[What you need to know to start the day: Get New York Today in your inbox.]
This time around, Edward Conlon’s day job is putting words on a computer screen, not putting handcuffs on bad actors.
So, no pseudonyms and no articles in The New Yorker. No police uniform, either. But he has a title that fits him and only him: director of executive communications in the office of the New York City police commissioner, James P. O’Neill.
Here he is in a suit, the same person who once said that he had joined the Police Department “precisely to avoid work that entailed a suit, a commute and a cubicle.” He was assigned to a cubicle when he rejoined the department last year, but now has a small office. “They reshuffled things,” he said, perhaps a bit sheepishly.
Bookworms with memories will remember Mr. Conlon, now 54, as the cop who wrote an acclaimed best-seller. In a 16-year career that ended when he retired in 2011, he was an officer in the Housing Bureau, and a detective in the 44th Precinct in the Bronx and in the Police Department’s intelligence-gathering liaison bureau in Jordan.
From time to time, he wrote articles under the heading “Cop Diary” for The New Yorker, which published them under the made-up byline Marcus Laffey, the better to protect him from retaliation by bosses who might not like the frankness or the rawness of what he said about the Police Department.
The articles led to the best-seller “Blue Blood,” written on his days off or on the margins of days when he worked the 4 p.m.-to-midnight shift. The New York Times Book Review said it “runs from the episodes of a cop’s life to meditations on that life, from gun-in-hand assignments like executing search warrants to mundane calls about vicious cats.” Time magazine said “Blue Blood” just might be “the best account ever written of life behind the badge.”
Then, after seven more years of life behind the badge, he retired to live the writing life full time.
He did, until last year. “Had a big book to write,” he said with a flat matter-of-factness. “Wrote it.”
It is “The Policewomen’s Bureau,” a novel, if only lightly fictionalized. It is the story of a pioneering detective that opens in the 1950s, when the Police Department was less than hospitable to women in its ranks. It will be out in May.
Having handed in the manuscript, he faced the what-to-do-now problem. Maybe retirement is everything those who are not yet retired dream of — even if, in his case, there should be quotation marks around “retired.”
“The first three or four years, every day was like a snow day,” he said. “I could eat candy for breakfast. I got punchy.”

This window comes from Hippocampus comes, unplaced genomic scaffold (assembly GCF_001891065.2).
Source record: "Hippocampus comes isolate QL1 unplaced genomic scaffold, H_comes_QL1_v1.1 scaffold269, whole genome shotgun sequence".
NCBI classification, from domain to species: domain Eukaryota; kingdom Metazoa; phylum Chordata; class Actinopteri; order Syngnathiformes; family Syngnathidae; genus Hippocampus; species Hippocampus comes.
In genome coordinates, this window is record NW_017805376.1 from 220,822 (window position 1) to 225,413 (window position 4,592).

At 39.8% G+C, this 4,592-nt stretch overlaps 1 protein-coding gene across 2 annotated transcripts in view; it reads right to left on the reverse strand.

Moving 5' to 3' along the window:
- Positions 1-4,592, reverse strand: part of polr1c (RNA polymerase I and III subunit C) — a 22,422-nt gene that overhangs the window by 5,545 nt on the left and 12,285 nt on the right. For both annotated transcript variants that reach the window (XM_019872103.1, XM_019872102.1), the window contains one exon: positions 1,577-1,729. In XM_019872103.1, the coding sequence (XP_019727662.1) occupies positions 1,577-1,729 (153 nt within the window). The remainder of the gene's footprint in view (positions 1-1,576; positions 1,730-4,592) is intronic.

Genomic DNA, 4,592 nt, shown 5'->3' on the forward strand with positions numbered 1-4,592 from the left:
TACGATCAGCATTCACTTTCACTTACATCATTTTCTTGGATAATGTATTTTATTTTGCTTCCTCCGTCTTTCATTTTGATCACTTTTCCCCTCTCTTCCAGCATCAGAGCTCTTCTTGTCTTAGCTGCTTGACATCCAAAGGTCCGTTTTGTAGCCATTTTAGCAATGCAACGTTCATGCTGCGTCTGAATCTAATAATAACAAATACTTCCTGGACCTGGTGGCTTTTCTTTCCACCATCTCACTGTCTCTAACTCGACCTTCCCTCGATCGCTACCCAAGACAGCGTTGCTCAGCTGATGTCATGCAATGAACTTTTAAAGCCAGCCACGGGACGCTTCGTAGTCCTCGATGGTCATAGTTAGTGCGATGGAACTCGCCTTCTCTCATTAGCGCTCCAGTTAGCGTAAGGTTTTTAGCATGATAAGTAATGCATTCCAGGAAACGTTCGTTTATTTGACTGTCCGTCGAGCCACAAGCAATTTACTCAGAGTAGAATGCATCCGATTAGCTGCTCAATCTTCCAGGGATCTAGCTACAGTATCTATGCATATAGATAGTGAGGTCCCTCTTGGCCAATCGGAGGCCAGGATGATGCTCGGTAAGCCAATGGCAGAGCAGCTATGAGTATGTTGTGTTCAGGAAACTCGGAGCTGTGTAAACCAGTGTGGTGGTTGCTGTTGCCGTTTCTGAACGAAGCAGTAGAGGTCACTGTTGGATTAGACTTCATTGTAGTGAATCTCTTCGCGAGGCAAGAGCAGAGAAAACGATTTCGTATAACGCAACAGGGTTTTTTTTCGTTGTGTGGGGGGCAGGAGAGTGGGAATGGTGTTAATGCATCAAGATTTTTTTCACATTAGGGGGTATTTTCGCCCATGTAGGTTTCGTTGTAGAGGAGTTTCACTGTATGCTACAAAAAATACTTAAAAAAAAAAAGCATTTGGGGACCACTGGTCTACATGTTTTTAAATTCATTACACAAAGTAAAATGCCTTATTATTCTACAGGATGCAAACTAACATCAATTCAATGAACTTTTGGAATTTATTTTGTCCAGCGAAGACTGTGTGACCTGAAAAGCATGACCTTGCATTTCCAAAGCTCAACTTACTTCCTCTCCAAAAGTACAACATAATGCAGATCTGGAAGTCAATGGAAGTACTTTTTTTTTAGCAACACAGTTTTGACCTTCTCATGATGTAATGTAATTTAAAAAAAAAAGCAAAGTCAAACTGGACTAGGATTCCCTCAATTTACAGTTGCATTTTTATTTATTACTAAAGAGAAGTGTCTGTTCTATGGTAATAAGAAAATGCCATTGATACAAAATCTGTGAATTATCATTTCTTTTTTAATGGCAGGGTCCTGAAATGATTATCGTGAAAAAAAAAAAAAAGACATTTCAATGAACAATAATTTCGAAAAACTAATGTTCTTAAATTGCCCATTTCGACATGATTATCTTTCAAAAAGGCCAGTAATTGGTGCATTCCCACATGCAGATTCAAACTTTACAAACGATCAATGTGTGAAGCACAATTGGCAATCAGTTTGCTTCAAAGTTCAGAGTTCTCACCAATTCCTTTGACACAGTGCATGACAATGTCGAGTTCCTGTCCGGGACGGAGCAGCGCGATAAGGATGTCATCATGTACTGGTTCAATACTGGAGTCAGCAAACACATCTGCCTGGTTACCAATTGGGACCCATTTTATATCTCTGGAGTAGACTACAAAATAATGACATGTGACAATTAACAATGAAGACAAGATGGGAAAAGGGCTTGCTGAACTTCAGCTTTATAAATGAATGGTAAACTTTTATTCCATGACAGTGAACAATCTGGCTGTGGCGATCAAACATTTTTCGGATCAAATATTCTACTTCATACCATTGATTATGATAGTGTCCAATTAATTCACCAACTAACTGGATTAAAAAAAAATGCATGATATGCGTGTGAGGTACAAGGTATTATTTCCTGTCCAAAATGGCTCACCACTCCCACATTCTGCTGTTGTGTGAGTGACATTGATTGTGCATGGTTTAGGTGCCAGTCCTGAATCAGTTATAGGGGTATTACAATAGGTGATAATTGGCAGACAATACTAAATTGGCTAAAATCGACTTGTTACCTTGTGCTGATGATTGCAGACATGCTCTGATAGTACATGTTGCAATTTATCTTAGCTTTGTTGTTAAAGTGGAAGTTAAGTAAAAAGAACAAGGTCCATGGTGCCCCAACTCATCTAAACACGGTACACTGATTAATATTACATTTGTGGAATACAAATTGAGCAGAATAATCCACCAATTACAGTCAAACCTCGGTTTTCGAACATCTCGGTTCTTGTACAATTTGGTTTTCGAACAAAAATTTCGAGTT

He realized what he really wanted was to work for the Police Department again. He still had the world-weary look of a detective who is bemused, or maybe amused, by the absurdity of what the person across a table in an interrogation room has just said. But his days as a street cop were over.
So a deputy commissioner, William W. Andrews, who is responsible for executive communications in the department, “invented this job for me,” Mr. Conlon said.
Mr. Andrews said he was looking for “more than we can do with our standard bureaucratic writing.”
“What Ed does is breathe life into our policies and what we’re up to,” Mr. Andrews said. “I mean, he’s got a wonderful ear for dialogue; he’s great at putting people on the page, and he knows policing inside out.”
Mr. Conlon said the new job allowed him “to feel like a cop sometimes, but without any emergency responsibilities.”
“I don’t have crises,” he said. What he, and the Police Department, have is an agenda. “Neighborhood policing stories,” he said. “They’re stories we want to get told.”
His job involves some “institutional writing,” as he called it — the bread and butter for speechwriters and in-house public relations people. Such writing fills official publications like the police commissioner’s annual report that was released last week.
“I did the detective section,” he said. “At least the draft of it.”
But, as Mr. Conlon put it, “other stories catch my eye.”
They are the ones that become magazine-length features that are posted on the Police Department’s website with his byline. They are distinctly different from other posts on the site, which tend to be short and forgettable.